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Green Bay’s Keifer Sykes maintains the chip on his shoulder

Keifer Sykes



Keifer Sykes

Keifer Sykes (AP Photo)


Beginning on October 3rd and running up until November 14th, the first day of the season, College Basketball Talk will be unveiling the 2014-2015 college hoops preview package.

MORE: 2014-2015 Season Preview Coverage | Conference Previews | Preview Schedule

Keifer Sykes always knew that he was talented at basketball but it took the offseason between his junior and senior seasons at John Marshall Metropolitan High School in Chicago to realize how much work it would take to succeed at the college level.

After a breakout junior season of high school basketball in which the point guard helped lead Marshall to a third-place finish in Illinois’ Class 3A, Sykes joined the Mac Irvin Fire in the Nike EYBL for the spring and summer. But instead of starting and shining in big moments like he was accustomed to doing during his junior year, Sykes was relegated to coming off of the bench.

It wasn’t like the demotion to the bench for Sykes was unwarranted. On paper, the Mac Irvin Fire that summer had one of the most loaded groups of high-major prospects assembled in grassroots basketball. The Fire had highly-touted players who eventually committed to DePaul (Macari Brooks, Jamee Crockett), Illinois (Myke Henry, Mike Shaw), Louisville (Wayne Blackshear), Ohio State (Sam Thompson) and Oregon (Bruce Barron) on the roster during the July live evaluation period and Sykes was a 5-foot-10 point guard garnering mid-major interest.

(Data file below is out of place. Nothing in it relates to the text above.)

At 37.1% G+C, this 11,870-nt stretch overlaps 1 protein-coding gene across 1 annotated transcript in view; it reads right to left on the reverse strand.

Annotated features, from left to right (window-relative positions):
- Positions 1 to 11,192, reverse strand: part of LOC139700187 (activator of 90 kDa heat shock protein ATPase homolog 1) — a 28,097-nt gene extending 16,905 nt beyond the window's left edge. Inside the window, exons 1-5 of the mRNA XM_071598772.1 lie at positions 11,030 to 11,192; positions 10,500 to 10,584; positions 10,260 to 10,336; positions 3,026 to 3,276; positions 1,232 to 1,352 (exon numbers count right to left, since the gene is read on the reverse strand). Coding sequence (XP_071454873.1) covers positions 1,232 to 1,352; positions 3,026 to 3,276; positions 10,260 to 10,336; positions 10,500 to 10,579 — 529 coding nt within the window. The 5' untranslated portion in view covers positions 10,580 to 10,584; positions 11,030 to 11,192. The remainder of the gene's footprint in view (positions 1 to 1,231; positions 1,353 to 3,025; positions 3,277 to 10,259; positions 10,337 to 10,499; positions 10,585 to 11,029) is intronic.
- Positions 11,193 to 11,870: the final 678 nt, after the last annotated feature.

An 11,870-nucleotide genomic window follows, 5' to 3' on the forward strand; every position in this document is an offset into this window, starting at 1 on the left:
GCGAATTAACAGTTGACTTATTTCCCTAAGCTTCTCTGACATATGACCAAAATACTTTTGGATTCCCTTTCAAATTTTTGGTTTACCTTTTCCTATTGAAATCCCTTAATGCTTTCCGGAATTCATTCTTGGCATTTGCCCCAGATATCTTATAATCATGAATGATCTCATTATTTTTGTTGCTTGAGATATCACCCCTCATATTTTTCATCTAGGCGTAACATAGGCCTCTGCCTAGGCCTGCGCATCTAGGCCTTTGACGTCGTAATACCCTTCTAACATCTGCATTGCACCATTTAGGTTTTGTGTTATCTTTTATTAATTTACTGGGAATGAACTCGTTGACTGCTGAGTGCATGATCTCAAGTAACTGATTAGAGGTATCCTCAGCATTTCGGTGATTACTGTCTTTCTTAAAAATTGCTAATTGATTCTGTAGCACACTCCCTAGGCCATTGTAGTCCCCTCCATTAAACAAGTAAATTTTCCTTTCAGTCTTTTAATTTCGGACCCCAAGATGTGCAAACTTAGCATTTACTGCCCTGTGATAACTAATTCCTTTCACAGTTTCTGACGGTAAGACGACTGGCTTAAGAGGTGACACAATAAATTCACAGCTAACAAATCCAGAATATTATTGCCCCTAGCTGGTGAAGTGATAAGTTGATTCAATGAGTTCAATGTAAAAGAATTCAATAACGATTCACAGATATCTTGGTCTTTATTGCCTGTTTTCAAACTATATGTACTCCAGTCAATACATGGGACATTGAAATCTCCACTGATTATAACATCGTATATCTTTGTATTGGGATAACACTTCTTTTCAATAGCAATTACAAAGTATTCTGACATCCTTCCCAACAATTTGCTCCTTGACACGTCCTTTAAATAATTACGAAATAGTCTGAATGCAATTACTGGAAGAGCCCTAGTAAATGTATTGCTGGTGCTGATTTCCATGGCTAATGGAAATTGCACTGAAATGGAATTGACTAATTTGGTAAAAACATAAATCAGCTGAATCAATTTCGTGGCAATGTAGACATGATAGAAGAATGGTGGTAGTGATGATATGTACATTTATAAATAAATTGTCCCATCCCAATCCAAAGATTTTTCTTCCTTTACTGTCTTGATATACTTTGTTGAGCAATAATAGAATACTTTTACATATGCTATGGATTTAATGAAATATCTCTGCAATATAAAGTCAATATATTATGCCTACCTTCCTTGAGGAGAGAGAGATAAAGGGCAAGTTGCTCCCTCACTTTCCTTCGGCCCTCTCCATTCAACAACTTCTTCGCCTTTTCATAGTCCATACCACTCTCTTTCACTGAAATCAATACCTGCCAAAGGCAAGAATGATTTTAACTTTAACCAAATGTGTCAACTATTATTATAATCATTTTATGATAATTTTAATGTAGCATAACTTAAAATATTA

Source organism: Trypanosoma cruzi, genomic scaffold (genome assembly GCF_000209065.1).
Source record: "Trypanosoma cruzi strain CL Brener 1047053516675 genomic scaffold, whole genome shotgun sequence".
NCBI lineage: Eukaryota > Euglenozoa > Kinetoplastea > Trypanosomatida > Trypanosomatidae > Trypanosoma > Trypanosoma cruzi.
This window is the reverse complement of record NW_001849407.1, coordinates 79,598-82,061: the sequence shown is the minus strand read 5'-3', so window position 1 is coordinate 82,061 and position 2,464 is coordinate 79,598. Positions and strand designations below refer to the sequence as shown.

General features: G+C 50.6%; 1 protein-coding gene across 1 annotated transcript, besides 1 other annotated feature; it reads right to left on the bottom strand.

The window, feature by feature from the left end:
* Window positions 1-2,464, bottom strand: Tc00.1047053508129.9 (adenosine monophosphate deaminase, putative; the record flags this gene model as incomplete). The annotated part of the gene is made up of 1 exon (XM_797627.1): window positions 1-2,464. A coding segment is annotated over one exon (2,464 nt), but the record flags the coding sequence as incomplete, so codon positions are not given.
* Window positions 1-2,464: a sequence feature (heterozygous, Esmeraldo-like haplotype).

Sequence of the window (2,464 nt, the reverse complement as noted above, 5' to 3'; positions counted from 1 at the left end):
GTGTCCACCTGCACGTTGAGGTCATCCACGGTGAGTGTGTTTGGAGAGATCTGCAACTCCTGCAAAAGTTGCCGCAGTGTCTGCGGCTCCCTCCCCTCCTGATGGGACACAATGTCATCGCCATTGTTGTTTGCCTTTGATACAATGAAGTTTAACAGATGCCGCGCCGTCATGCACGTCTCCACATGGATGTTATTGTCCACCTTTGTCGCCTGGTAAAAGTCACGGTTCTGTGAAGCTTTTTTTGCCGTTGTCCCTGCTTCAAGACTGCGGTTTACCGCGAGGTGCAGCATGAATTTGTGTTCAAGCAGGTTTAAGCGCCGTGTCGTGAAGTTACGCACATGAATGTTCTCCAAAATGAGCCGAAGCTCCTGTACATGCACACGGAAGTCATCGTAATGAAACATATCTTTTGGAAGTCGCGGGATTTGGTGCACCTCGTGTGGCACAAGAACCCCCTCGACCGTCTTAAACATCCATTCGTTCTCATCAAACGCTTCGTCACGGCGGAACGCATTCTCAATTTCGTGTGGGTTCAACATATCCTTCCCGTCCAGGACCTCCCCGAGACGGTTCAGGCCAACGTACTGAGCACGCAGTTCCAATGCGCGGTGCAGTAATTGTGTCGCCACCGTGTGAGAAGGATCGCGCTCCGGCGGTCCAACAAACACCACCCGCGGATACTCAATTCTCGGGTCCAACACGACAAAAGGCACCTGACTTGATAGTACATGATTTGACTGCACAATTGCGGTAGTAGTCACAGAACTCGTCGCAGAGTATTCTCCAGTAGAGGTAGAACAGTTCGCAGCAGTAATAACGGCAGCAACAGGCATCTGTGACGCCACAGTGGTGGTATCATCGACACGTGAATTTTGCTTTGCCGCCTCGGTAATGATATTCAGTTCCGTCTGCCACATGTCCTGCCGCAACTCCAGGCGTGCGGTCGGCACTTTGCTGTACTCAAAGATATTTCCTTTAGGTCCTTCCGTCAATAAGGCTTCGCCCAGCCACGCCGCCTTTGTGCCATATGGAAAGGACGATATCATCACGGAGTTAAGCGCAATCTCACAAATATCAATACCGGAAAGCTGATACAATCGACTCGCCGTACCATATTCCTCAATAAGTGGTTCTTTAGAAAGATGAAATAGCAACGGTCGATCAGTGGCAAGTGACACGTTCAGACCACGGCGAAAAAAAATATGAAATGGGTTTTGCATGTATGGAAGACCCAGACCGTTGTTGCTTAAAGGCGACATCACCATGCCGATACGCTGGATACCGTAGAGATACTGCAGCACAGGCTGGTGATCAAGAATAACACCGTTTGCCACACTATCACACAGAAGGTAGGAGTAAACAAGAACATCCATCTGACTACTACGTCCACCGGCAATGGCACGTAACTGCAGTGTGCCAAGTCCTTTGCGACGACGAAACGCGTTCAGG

Playing with the Mac Irvin Fire in the EYBL humbled Sykes immensely and he knew he had to work incredibly hard to make a mark in college basketball, no matter what level he ended up at.

“I think that season is what humbled me the most,” Sykes said to “I was coming off of a good junior season of high school ball and I went into club basketball with a team of high-profile, high-Division I players on that circuit you see other guys like Austin Rivers and Brad Beal and it made me want to work.

“I might have been the best guy on my [high school] team, but it showed me there are other players better than me all across the world. It just humbled me and it had me in a position where I had to work out.”

Sykes took the challenge to get better head-on, and after committing to Green Bay in late September of his senior year, had a strong senior season for the Commandos before joining his new college program.


As a member of the Phoenix for three seasons under head coach Brian Wardle, Sykes has thrived even more. The 5-foot-11 guard has averaged double-figures in scoring in all three seasons and gotten progressively better in all facets of the game, culminating in averages of 20.3 points, 4.3 rebounds and 4.9 assists per game last season while earning Horizon League Player of the Year honors.

Keifer went from Horizon League Newcomer of the Year as a freshman, to first-team All-Horizon League honors as a sophomore to the league’s Player of the Year as a junior.

But he’s more hungry for team success and making the NCAA Tournament.